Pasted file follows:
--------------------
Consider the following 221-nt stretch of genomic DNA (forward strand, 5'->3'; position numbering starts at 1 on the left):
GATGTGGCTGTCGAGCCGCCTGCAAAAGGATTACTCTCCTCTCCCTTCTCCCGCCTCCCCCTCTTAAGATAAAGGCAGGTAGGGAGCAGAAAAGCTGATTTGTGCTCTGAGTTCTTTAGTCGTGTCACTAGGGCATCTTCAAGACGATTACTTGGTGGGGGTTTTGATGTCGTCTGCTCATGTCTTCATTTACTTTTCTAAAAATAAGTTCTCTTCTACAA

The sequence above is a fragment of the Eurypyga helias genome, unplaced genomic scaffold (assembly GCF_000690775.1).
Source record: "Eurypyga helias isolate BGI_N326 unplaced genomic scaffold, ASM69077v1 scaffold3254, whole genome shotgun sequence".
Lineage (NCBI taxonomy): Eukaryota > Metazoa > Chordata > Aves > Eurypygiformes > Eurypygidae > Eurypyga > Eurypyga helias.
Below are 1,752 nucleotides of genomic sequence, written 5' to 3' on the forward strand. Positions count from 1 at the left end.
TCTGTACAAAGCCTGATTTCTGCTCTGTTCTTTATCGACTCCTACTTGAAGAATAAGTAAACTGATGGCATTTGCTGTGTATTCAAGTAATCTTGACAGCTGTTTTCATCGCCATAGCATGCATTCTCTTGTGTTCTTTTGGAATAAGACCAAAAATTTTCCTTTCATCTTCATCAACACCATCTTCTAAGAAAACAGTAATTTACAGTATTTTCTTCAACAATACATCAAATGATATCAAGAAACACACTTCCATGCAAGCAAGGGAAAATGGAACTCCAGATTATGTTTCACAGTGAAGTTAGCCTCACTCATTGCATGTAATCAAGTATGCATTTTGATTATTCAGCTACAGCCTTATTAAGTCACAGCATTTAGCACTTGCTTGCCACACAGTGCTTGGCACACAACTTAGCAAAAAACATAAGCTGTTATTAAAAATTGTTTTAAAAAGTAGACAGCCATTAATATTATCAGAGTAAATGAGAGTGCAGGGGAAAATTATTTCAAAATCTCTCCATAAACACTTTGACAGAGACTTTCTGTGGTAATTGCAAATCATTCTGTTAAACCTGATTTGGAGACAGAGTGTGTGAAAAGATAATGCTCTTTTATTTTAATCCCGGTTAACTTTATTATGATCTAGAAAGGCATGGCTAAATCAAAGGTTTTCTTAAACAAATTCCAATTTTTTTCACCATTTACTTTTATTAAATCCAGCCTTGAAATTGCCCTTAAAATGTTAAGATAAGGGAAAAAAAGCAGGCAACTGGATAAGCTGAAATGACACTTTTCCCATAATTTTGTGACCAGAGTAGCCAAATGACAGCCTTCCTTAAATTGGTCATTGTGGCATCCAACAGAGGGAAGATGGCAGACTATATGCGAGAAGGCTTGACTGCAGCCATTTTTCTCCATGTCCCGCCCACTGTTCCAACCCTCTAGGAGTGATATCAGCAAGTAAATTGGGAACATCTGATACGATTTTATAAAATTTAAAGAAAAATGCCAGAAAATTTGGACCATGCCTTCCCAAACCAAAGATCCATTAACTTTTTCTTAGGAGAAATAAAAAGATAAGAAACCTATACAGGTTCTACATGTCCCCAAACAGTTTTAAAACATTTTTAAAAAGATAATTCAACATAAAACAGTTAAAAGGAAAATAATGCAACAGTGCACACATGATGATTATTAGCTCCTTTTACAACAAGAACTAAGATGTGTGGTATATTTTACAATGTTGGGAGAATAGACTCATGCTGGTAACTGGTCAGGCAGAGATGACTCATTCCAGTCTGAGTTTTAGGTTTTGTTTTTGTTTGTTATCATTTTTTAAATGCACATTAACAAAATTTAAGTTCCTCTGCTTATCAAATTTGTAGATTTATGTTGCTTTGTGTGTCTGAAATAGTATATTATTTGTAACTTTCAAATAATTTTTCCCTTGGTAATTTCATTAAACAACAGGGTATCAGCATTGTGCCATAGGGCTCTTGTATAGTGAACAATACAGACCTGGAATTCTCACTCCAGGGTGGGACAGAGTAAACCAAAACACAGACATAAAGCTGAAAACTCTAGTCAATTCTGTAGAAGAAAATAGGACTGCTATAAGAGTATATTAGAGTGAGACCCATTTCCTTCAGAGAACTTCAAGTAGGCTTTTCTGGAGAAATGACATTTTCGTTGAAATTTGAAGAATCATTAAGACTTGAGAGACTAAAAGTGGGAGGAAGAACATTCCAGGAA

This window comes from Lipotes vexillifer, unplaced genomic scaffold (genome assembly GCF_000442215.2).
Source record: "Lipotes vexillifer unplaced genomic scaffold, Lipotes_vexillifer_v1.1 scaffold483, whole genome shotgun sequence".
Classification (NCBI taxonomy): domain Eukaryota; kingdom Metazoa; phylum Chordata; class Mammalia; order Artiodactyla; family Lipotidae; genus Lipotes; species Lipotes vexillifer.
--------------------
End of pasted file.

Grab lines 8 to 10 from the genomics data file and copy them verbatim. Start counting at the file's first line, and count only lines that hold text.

This window comes from Lipotes vexillifer, unplaced genomic scaffold (genome assembly GCF_000442215.2).
Source record: "Lipotes vexillifer unplaced genomic scaffold, Lipotes_vexillifer_v1.1 scaffold483, whole genome shotgun sequence".
Classification (NCBI taxonomy): domain Eukaryota; kingdom Metazoa; phylum Chordata; class Mammalia; order Artiodactyla; family Lipotidae; genus Lipotes; species Lipotes vexillifer.